Visiting Niagara Falls with my wife

(click each photo for larger view in new tab)

 

The Commons at Niagara

The Commons at Niagara

Passing from one great lake to another,
would this not seem a natural course?
But who could pass treacherous rapids,
or the mighty cataract they surround?
Of what use a river, if not for transit?
But let that not halt the progress of man.

Of what use a river falling great heights
if not to be harnessed for industry?
And so it came to be, mills and plants
along its rushing course, amid the islands
that divide those cataracts, atop the walls
that once were a stately gorge.

But oh, the steep price of progress
and the unbridled power of industry.
Far from sightly, the discharge
of chemicals to air and water
and the scars they leave the cost
of harnessing the power of nature.
If not for visionaries.

Free Niagara became the cry of those
who followed Olmsted’s lead.
And so they did. Land along that gorge,
beside those rapids, and on the islands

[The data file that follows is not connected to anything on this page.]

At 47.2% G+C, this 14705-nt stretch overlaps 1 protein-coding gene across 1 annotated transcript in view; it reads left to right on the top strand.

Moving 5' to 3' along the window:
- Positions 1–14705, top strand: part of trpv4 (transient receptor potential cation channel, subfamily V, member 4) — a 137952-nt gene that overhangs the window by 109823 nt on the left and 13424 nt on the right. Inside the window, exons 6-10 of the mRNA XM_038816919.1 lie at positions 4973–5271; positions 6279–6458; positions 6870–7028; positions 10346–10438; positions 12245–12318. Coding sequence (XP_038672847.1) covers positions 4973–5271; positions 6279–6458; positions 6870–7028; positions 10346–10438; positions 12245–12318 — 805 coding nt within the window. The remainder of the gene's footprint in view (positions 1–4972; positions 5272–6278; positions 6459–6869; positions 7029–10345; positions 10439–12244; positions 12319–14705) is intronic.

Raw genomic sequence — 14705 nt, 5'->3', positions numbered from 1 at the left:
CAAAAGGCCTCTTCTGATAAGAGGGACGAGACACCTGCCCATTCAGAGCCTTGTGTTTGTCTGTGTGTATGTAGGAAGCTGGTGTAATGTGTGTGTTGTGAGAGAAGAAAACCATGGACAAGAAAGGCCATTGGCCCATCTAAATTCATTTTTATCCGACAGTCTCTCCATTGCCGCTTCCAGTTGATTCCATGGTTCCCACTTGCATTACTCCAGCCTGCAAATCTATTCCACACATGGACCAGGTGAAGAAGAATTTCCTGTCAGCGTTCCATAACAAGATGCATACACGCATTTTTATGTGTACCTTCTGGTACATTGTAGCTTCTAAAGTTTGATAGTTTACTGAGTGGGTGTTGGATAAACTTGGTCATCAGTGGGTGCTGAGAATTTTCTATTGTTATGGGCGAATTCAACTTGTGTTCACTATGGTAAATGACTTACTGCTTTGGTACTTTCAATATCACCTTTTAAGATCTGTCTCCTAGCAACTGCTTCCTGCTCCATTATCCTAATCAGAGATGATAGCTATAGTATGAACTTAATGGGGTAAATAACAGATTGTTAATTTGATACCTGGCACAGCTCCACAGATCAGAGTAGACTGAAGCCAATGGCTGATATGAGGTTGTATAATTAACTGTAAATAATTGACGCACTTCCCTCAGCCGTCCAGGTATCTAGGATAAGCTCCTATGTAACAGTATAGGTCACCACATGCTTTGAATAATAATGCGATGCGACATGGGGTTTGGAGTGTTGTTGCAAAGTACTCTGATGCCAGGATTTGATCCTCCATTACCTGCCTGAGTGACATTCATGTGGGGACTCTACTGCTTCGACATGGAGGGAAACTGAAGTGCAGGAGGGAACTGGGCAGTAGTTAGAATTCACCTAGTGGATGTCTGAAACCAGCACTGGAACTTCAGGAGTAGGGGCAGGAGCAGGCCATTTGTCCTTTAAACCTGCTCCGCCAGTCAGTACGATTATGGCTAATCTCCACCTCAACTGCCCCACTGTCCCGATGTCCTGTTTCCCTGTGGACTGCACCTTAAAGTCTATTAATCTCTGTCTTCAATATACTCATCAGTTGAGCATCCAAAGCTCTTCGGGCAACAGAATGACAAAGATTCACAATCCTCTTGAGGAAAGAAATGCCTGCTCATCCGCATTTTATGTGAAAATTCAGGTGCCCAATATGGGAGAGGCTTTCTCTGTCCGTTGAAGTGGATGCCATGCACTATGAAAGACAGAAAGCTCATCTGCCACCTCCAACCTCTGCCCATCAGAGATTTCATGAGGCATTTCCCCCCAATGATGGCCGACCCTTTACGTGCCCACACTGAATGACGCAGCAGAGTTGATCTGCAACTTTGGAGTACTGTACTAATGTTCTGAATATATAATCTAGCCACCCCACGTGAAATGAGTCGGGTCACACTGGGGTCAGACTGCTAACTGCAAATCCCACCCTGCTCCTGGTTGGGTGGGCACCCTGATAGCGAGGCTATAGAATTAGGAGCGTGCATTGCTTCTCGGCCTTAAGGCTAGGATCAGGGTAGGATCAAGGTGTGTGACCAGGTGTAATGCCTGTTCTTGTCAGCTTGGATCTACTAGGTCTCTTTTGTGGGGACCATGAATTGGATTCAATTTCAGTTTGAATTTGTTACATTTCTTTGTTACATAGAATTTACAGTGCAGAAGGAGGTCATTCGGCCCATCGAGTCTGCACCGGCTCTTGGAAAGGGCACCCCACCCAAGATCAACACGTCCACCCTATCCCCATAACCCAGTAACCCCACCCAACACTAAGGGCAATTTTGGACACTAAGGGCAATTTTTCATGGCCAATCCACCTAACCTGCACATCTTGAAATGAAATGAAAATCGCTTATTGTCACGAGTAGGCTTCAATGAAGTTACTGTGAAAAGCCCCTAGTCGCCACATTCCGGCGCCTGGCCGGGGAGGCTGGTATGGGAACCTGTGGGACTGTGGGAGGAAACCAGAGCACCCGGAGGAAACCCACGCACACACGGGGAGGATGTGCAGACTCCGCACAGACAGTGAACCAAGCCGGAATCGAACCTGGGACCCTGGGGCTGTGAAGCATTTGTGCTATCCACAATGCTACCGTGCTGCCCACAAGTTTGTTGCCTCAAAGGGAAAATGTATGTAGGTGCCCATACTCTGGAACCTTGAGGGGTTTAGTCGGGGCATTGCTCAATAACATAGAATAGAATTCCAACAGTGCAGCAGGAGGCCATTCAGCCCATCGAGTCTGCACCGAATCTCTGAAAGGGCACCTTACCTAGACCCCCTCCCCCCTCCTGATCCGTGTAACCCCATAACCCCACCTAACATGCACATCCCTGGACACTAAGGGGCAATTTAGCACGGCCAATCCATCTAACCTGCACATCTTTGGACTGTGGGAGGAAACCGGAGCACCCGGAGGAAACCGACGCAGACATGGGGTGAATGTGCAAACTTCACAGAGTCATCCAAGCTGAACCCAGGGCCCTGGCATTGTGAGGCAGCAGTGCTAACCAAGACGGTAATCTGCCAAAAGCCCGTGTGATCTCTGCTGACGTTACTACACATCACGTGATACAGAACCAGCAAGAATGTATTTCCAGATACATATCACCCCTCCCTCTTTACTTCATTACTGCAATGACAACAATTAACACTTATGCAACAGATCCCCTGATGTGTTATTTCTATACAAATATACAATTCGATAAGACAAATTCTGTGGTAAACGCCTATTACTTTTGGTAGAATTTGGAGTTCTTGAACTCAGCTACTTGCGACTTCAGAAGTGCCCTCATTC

at the very brink of the falls,
once claimed by commerce,
became parkland for the people.

From one century to another,
and now another, the trails and paths
of Olmsted and Vaux continue to offer
views that show no sign of those past scars,
only the beauty of this natural wonder
at the Niagara Reservation, the Commons
that displaced an industrial wasteland.

 

This is my response to earthweal weekly challenge: The Commons, the prompt from Brendan which as us to “describe that half-wild, half-human habitat of sharing and sustenance in your locale?” The Niagara Reservation, later named Niagara Falls State Park, was New York’s first state park. I lived in the area for most of my life and often visited the Falls, sometimes several times a month.

Off prompt, but shared with Day 29 at napowrimo.net.

Aerial view of Niagara Falls from Niagara Falls Public Library
Black & white image: former industry along the Niagara Gorge, from Wikimedia commons
(click photos for larger view in new tab)

 

Within Nature’s Balance ~ concrete poetry

 Within Nature’s Balance

This is my response to Day 28 at napowrimo.net,
where we are asked to write a concrete poem.

Using a screenshot, the lower half of the image shows how it appears on my screen.
Click on the image for a larger view in a new tab.

Formatted differently, the poem might appear as below.

Within Nature’s Balance

Imagine the peace and harmony this world
would know, the balance
that could be
achieved

if life were as easy to navigate
as the waters that greet and accept

this paddle with-
out reservation, one of
many essential elements
within the greater
picture